Event: The Future of Professional Practice
Location: Capital Hilton Hotel, Washington, DC, 12.02-04.07
Organizers: American Institute of Architects; AIA Practice Management; AIA Technology in Architectural Practice; AIA DC; AIA Delaware; AIA Northern Virginia; AIA Educator/Practitioner Network; AIA Integrated Practice; AIA Design-Build; AIA Small Project Practitioners
Sponsors: Victor O. Schinnerer & Co. Inc; Adobe; Newforma; Graphisoft; Bentley.
Source: The Fergus Garber Group, Palo Alto, CA
Perhaps the most telling riff played on the conference’s basic theme was that new employees know more about technology than seasoned partners, that information technology was galloping ahead at a prodigious rate, and that the conference was here to let the younger, avant garde strut their stuff on integrated delivery, leveraging emerging technology, and innovative practice management.
As it turned out, this umbrella conference drew value from every generation, from baby boomers to GenYers. James H. Timberlake, FAIA, of KieranTimberlake Associates, Philadelphia, kicked things off before a Washington, DC gathering of 260 from 39 states, the UK, and Australia with a two-hour keynote in which he gave a not-so-flattering picture of productivity changes in the construction industry. Whereas productivity in non-farm labor (including construction) rose by 215% between 1964 and 2004, construction productivity alone actually declined by 5% over the same 40-year span.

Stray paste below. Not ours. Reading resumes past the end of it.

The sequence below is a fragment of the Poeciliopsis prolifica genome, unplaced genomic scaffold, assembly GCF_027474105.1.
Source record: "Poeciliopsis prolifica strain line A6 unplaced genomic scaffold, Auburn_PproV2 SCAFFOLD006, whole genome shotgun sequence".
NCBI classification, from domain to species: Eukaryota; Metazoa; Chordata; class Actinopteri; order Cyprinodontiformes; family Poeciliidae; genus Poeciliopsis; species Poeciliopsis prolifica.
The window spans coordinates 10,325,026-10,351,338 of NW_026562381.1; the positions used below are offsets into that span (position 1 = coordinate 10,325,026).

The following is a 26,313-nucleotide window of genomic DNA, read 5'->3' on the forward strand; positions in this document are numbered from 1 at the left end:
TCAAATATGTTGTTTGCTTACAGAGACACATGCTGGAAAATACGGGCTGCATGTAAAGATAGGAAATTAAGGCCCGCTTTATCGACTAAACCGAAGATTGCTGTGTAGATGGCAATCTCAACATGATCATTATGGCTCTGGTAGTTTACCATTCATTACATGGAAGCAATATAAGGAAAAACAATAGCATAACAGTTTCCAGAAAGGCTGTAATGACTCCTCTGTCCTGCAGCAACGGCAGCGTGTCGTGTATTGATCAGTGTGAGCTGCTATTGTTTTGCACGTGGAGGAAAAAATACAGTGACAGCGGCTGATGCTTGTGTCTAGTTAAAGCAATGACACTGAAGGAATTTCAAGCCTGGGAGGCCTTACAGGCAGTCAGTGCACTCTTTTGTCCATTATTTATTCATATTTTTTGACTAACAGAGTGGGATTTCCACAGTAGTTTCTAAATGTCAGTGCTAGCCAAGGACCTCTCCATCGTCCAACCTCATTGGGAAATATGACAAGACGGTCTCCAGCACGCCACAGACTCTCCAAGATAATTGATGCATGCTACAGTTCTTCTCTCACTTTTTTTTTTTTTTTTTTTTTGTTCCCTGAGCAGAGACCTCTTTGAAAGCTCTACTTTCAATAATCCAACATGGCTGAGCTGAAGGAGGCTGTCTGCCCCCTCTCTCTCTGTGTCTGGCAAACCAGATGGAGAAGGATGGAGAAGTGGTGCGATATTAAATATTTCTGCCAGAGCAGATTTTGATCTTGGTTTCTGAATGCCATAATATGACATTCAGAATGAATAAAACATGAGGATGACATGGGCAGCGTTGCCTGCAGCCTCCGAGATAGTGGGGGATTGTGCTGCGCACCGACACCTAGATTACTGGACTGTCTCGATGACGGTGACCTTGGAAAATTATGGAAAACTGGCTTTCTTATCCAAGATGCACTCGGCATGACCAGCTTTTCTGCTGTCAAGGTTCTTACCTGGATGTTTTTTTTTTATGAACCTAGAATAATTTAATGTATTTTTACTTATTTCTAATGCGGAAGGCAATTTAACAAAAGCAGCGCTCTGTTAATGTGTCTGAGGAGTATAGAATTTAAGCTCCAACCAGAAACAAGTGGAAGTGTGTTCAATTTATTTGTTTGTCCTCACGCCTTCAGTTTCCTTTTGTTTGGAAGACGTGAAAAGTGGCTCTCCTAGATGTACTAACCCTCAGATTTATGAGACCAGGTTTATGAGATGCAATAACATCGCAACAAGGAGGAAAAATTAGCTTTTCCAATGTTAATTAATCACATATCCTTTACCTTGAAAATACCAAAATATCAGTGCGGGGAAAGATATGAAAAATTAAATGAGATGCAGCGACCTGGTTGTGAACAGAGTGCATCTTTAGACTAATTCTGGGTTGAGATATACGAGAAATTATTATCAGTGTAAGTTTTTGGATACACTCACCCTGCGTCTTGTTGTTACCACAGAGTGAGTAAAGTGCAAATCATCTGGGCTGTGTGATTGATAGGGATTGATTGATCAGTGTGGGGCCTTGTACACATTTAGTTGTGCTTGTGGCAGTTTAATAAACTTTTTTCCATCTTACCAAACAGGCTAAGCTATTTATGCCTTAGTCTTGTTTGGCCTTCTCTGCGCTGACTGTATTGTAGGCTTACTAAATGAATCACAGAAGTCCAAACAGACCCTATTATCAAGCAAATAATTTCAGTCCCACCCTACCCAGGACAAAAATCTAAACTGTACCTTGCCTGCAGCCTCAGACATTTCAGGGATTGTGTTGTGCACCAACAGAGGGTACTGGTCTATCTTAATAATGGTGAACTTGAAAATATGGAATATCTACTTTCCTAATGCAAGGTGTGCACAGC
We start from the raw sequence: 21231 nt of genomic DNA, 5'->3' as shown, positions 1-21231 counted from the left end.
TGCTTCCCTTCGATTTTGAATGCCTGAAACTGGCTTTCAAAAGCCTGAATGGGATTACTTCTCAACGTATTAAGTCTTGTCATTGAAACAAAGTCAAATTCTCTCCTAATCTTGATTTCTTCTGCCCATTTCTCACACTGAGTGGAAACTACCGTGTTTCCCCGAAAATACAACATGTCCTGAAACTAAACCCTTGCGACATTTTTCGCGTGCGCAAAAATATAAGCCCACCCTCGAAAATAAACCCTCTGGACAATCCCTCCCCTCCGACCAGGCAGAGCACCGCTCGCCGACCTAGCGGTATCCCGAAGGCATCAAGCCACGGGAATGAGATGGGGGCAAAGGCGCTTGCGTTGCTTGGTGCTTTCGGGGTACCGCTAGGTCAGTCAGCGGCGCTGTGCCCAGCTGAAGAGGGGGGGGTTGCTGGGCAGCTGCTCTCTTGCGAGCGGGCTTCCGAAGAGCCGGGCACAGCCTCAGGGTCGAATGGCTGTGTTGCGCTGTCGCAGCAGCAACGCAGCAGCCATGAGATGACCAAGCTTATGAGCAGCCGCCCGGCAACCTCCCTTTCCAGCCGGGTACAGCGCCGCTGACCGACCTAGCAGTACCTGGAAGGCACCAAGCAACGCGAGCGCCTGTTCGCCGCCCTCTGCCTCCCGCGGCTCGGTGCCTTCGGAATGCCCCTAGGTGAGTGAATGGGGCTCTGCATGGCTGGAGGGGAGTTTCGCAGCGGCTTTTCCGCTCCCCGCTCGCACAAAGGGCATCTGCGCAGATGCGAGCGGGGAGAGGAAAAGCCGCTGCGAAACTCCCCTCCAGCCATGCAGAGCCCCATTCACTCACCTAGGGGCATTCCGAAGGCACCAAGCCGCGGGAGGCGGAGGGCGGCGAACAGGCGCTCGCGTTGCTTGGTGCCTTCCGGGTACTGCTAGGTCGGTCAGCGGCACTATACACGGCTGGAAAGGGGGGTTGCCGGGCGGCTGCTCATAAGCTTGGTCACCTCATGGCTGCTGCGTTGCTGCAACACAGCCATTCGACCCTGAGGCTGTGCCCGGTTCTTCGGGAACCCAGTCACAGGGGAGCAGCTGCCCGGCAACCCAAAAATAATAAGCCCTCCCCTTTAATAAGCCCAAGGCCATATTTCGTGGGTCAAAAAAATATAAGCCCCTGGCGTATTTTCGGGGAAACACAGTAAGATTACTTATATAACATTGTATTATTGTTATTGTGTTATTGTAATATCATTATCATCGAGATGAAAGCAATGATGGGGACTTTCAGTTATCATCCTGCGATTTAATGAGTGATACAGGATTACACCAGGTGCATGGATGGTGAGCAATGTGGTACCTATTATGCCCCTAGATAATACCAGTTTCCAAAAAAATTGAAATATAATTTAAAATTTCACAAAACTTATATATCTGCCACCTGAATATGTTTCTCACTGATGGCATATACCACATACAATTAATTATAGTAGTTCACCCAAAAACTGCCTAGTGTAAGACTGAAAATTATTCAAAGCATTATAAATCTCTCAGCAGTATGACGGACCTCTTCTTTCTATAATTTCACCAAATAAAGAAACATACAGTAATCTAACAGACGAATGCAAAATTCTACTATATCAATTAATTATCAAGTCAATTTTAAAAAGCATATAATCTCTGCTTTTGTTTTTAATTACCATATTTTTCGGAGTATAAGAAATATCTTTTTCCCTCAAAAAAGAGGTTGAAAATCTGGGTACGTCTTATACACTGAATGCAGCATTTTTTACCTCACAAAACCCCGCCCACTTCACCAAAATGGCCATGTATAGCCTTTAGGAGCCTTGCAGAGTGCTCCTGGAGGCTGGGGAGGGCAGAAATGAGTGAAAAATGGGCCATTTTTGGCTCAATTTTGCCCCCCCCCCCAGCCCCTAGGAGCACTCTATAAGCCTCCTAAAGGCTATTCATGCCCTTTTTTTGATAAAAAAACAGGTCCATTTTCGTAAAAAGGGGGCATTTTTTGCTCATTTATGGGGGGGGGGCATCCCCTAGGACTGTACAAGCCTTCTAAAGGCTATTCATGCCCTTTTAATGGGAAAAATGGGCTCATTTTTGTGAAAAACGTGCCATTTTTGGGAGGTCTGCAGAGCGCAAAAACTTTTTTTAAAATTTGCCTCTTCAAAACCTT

This suggestion isn’t new. What is new was Timberlake’s acknowledgment of these three factors:
1. Split in the role of the ancient master builder into a number of design and construction roles, creating dispersion of a once concentrated skill base;
2. “burgeoning materiality,” that is, the explosion of new materials in the last 25 years (aerogel, titanium, zenite) — “Novelty is [found to be] sufficient to justify use,” he and partner Stephen Kieran, FAIA, wrote in Prefabricating Architecture, but “beyond infatuation …lies a world of purposeful form yet to be explored;” and
3. lack of “refabrication” of the industry to obtain the quality, schedule, and cost control long boasted by the auto, shipping, and aircraft industries.
Five tracks. Concurrent break out sessions pursued five tracks:
A. Leading the business
B. Developing the people
C. Delivering the work
D. The range of technologies for your firm (basic)
E. Leveraging BIM and Integrated Practice (advanced)